What happens if I forget to list something on my petition?
Minor mistakes can be corrected. Typically people forget a car they put in their name because their child was too young or the bank account they are listed on with their child. You will be given a list to help you list all property that you have an interest in. Debts that are omitted by mistake can be added later. However there is an additional fee for amending, so it is important to list all property and debts on the original questionnaire.
What if I “forget” something on purpose?
Hiding assets from the court is a REALLY BAD idea. Bankruptcy fraud is a federal criminal offense!!! Trustees have lots of tools to help them find hidden assets. They have internet searches, disgruntled ex-spouses, angry creditors etc…. Most items can be retained if properly disclosed and planned for. Make every effort to tell your bankruptcy attorney about all your property interests in all property you have.
What if I win the lottery?
If you win the lottery, get a divorce settlement, receive a raise or bonus, receive a tax refund, inherit property, or life insurance proceeds within 180 days of filing your chapter 7 petition or any time during the course of your chapter 13 plan, the court may take it to pay your creditors. Tell your bankruptcy attorney if this happens.
What if someone cosigned for the car I am surrendering?
Your bankruptcy does not affect anyone but you and your liability for a debt. That means that Mom, Dad, Friend, Spouse etc… is still responsible for what they agreed to in the contract.
What happens to the property settlement I made with my ex-spouse?
In many cases a Chapter 13 discharges a property settlement obligation. However, these are tricky situations and should be discussed with your bankruptcy attorney.
Does my ex-wife have to know that I have filed?
In many cases “yes” the court will notify her just like other creditors. However if there are no children, no property or support agreements then “no.”
Will bankruptcy hurt my credit?
Most of the time filing bankruptcy does not make your credit worse. Usually people have already missed payments or have been involved in a judgement or foreclosure proceeding prior to filing, which has already affected their credit.
How long will bankruptcy stay on my credit?
Your filing may appear on your credit report for 7-10 years. However it is unknown whether it will “hurt” your credit. In today’s economy, credit is an ever changing process. Lots of things impact your ability to obtain credit. You should check your credit report annually for accuracy. Make sure all debts listed on your bankruptcy show a zero balance. If not, you can dispute the entry to get it corrected.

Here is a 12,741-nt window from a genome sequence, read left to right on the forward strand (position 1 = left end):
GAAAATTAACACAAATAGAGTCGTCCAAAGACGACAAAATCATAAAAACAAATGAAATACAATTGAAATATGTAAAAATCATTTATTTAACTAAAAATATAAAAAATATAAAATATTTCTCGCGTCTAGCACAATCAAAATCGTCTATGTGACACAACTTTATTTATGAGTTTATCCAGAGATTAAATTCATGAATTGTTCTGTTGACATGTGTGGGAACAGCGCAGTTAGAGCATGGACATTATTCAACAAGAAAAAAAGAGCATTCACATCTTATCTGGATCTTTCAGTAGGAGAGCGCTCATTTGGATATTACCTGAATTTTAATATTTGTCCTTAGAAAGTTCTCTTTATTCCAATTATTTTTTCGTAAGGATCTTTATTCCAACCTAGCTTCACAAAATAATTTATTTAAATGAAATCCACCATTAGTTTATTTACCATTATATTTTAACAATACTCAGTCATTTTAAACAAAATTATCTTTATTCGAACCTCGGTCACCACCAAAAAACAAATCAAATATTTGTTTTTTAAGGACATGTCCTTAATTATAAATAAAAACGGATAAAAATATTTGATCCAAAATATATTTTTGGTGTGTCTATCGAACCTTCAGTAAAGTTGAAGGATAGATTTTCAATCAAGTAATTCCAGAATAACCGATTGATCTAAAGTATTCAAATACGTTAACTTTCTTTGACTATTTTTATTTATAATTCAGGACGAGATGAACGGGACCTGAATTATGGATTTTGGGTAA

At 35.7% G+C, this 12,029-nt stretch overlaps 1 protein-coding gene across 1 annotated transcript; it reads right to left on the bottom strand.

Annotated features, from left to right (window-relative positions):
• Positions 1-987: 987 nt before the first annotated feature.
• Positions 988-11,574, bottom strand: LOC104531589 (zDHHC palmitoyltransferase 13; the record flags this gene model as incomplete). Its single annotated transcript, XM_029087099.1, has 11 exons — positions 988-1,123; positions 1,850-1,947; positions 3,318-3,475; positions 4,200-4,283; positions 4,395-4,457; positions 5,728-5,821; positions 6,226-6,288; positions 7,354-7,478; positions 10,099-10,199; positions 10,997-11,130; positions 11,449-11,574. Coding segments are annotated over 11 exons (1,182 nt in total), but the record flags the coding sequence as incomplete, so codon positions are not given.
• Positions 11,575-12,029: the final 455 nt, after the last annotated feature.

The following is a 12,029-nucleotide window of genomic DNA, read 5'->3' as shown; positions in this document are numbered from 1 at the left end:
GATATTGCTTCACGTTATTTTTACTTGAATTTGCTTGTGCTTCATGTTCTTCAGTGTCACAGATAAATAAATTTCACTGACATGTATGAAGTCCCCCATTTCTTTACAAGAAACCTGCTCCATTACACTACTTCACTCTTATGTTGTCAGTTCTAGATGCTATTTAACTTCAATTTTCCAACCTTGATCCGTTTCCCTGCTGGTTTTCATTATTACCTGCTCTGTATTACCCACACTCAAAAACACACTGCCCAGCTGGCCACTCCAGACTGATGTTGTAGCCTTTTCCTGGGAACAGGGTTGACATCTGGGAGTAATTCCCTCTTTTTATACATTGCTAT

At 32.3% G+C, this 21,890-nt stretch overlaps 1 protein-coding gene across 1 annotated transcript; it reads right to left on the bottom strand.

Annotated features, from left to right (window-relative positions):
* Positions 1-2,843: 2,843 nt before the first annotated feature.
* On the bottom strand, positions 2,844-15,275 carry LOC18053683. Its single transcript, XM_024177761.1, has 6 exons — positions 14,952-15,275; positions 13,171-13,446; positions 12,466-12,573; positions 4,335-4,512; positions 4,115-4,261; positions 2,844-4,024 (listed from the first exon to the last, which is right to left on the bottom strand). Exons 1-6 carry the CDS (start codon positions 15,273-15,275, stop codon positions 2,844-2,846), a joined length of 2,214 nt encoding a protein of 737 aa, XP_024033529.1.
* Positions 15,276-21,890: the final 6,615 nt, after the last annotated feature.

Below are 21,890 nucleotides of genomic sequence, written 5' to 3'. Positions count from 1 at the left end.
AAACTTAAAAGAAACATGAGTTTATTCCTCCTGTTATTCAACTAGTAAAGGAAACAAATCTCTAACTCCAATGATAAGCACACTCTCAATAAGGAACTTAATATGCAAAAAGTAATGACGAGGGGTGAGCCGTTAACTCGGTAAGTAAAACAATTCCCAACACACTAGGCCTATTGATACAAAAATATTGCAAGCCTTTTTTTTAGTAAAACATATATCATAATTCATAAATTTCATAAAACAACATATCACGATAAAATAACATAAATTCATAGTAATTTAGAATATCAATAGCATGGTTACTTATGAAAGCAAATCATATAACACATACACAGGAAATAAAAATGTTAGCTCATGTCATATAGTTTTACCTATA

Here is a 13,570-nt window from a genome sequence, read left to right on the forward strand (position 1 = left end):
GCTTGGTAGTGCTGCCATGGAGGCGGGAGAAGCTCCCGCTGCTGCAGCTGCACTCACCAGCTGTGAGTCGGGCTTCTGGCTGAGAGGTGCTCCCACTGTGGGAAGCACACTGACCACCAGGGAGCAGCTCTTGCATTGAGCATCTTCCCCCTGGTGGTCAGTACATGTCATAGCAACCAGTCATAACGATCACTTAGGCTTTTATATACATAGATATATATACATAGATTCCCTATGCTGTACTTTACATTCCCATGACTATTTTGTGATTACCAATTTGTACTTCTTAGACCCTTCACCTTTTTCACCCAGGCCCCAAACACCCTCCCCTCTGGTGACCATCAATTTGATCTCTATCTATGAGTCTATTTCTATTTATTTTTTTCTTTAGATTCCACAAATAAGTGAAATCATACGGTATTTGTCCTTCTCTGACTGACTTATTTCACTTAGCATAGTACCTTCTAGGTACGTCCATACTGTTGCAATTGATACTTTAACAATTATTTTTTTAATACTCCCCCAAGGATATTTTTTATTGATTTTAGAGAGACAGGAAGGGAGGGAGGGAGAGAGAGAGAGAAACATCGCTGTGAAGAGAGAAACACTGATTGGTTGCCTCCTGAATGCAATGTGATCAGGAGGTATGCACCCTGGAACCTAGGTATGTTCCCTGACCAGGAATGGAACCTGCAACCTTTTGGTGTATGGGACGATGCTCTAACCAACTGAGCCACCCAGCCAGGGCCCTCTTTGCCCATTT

Can I lose my job because I filed bankruptcy?
It is illegal for an employer or government agency to discriminate against anyone for filing bankruptcy.
Will my bankruptcy filing get listed in the newspaper?
Typically bankruptcy filings are not listed in the newspaper. However foreclosure actions and state lawsuits against you by creditors may be published in local newspapers.
Can I file bankruptcy if I filed before?
Most people can file again. Sometimes there are extra things that must be done.
Does my spouse have to file too?
You can file together or as an individual. In some cases it is best or necessary to file both parties. In some cases it is possible to file only one spouse and protect the credit of the other spouse. This decision depends on whether the debts are in one name or both names and they type of debts.
Do I need my credit report?
Credit reports are very helpful. You are entitled to one free credit report each year. Go to www.annualcreditreport.com and request one from each agency. Be careful to use this website and not another one that may pop up. You still need to try to collect as many statements from as many creditors as you can. Credit reports may not list everything you owe.
What do I do first if I want to further explore my options?
The initial consultation is free. Call and schedule an appointment. Try to gather as many of the items on the “Required Documents” list as you can. Do not worry if you cannot get them all together before the consultation. We will talk about your individual situation and discuss your options. Following the consultation, you can think about your options and make your decisions. The more informed you are, the better the decision you will make.
Do you ever tell people bankruptcy is not right for them?
Yes. Bankruptcy does not always fit a client’s needs. There are many alternatives that may better serve a person’s needs. Some debts are better served by negotiating settlements, refinancing or in some cases the best choice may be to do nothing. All options will be explored fully during the consultation.
3110 Arendell St. Unit 0
Morehead City, NC 28557
P: (252) 240-0271
F: (252) 443-5872
Disclaimer Submission of any information to Craftlawoffice.com does not constitute an attorney-client relationship. Leslie Craft is licensed to practice law in North Carolina. Should you reside in another state, the law firm may need to associate with local counsel to assist you in accordance with the laws and regulations of your jurisdiction. Leslie Craft, Attorney at Law is a federally designated debt relief agency. She helps people and businesses file for bankruptcy.